Our Ideology and Theirs

Editorial for issue 41 of Socialist Revolution magazine. Subscribe now to get your copy!

Theory, in reality, comprises the total experience of humanity.

—Leon Trotsky

At our recent congress, the US section of the IMT outlined our perspectives for the class struggle, determined our organizational priorities, and recommitted to the study of Marxist theory. As Engels explained, the struggle for socialism is not only economic and political, but ideological. Theoretical clarity is vital, not only to cut through the fog of the political chaos, economic and social dislocation, and distorted class polarization we are living through, but also to fight against the poison of alien class ideas.

While it is the struggle between classes over the surplus wealth of society that ultimately drives history, ideas animate these processes and feed back on them. The ruling class understands this fully well. Otherwise, they wouldn’t invest trillions in advertising and mass media, including social media. Bourgeois ideology serves to justify the perpetuation of a system based on exploitation and oppression, and its proponents will use any means necessary to divide and confuse the workers, whose vast potential power poses an existential threat to their rule.

While it is the struggle between classes over the surplus wealth of society that ultimately drives history, ideas animate these processes. / Image: Anthony Crider, Flickr

Without clarity in ideas you will never achieve clarity in practice. Neither a soaring Gothic Cathedral nor a modern skyscraper could be built without a clear vision of the end goal and how to get there. As Socrates put it, “A disorderly mob is no more an army than a heap of building materials is a house.” What gives the revolutionary forces of Bolshevism order and strength is not merely discipline and commitment, but confidence in our guiding principles, the rightness of which is tested and confirmed by the experience of the class struggle itself.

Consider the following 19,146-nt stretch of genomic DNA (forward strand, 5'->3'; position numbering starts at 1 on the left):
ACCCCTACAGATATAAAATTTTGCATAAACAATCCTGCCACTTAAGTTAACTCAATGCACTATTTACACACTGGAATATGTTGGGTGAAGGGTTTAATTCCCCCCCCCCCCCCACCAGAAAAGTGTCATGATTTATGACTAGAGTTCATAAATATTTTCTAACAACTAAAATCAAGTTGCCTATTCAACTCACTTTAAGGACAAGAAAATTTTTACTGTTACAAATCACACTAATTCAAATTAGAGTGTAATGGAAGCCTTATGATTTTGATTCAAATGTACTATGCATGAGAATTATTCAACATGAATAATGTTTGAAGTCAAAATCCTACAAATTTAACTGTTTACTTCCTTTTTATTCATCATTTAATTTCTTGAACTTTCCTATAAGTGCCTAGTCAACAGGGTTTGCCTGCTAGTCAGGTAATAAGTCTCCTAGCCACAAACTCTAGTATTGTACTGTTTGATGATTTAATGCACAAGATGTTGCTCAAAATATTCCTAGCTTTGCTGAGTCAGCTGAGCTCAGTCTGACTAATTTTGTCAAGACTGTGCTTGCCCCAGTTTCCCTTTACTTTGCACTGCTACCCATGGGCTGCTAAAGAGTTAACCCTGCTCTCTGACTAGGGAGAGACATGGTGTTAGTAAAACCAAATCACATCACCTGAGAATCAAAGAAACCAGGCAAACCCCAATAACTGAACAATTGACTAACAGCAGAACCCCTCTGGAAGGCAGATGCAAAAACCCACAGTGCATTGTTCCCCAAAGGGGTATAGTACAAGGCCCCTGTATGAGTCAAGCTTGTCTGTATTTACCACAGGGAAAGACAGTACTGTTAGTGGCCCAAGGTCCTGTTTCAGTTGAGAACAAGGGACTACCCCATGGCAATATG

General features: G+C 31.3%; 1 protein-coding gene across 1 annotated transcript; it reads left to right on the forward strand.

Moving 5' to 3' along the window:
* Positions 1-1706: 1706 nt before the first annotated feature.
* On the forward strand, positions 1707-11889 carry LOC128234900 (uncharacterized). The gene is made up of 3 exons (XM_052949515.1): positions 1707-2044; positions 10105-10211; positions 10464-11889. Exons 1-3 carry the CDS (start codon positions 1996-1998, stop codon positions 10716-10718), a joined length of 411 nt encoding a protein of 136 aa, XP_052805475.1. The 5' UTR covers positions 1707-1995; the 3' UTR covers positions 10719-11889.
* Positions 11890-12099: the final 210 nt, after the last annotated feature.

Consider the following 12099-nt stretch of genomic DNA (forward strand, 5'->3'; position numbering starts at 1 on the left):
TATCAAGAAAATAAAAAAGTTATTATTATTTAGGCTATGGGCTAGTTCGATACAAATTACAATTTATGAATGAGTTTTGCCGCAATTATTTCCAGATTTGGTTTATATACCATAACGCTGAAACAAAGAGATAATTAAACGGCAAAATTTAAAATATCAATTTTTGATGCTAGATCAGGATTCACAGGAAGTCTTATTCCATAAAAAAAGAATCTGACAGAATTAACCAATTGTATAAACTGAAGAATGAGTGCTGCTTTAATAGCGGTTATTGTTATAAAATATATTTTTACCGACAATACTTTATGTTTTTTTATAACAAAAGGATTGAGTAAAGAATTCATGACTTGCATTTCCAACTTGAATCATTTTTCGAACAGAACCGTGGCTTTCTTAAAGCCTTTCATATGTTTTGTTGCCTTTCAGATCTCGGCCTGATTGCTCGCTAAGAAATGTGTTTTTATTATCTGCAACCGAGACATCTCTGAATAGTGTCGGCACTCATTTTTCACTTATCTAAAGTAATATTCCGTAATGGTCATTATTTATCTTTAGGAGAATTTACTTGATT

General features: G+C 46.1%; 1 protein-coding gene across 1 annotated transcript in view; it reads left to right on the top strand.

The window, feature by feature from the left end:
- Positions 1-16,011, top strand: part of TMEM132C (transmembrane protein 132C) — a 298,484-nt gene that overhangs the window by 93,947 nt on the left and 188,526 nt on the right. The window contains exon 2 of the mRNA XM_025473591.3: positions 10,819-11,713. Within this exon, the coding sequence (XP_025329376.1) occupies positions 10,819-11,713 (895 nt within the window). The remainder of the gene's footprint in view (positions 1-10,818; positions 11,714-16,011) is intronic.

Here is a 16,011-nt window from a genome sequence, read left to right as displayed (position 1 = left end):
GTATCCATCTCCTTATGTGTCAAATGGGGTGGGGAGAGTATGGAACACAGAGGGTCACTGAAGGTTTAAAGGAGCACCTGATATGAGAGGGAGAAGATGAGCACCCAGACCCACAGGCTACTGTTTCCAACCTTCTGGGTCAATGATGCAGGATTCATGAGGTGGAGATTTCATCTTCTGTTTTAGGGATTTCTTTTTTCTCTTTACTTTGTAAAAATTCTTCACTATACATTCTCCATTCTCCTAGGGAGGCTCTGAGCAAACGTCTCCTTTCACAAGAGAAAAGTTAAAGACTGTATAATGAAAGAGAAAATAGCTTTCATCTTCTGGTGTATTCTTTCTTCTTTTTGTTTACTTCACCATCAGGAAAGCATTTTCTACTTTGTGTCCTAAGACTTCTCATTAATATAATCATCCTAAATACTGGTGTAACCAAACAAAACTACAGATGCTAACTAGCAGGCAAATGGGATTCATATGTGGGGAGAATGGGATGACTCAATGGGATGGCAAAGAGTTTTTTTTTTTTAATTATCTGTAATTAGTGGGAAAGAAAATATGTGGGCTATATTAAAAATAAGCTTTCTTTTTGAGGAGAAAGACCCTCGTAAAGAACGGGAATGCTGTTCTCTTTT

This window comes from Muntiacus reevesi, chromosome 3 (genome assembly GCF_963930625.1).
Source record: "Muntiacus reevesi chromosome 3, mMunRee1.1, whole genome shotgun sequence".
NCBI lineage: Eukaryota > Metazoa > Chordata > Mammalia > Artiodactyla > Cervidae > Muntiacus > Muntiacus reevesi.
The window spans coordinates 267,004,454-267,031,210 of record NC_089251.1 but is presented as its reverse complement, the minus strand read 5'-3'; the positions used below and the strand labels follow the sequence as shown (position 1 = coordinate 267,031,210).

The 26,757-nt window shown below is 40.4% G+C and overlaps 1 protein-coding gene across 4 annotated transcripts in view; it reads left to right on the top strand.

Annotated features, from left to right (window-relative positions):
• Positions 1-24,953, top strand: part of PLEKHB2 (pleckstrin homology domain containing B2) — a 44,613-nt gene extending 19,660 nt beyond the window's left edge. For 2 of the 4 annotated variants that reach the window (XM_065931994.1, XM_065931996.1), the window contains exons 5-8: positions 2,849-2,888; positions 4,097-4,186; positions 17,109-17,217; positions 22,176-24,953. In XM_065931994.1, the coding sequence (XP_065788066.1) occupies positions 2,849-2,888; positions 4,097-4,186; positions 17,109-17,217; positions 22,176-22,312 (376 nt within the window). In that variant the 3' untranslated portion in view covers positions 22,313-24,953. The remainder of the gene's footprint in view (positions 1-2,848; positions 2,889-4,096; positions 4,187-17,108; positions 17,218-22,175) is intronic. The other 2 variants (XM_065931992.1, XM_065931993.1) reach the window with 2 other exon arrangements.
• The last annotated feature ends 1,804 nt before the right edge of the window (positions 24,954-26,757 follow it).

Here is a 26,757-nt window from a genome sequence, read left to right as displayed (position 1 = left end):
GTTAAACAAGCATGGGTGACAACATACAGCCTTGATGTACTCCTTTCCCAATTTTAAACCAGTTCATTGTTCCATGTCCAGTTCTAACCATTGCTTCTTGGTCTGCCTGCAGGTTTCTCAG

As explained in The Communist Manifesto:

The communists, therefore, are, on the one hand, practically, the most advanced and resolute section of the working-class parties of every country, that section which pushes forward all others; on the other hand, theoretically, they have over the great mass of the proletariat the advantage of clearly understanding the line of march, the conditions, and the ultimate general results of the proletarian movement …

The theoretical conclusions of the communists are in no way based on ideas or principles that have been invented or discovered by this or that would-be universal reformer. They merely express, in general terms, actual relations springing from an existing class struggle, from a historical movement going on under our very eyes.

As part of this continuous process of clarification, Marxists engage with our ideological opponents to sharpen our understanding and raise the political level. In his classic work Anti-Dühring, Engels explained:

Marx and I were pretty well the only people to rescue conscious dialectics from German idealist philosophy and apply it in the materialist conception of nature and history …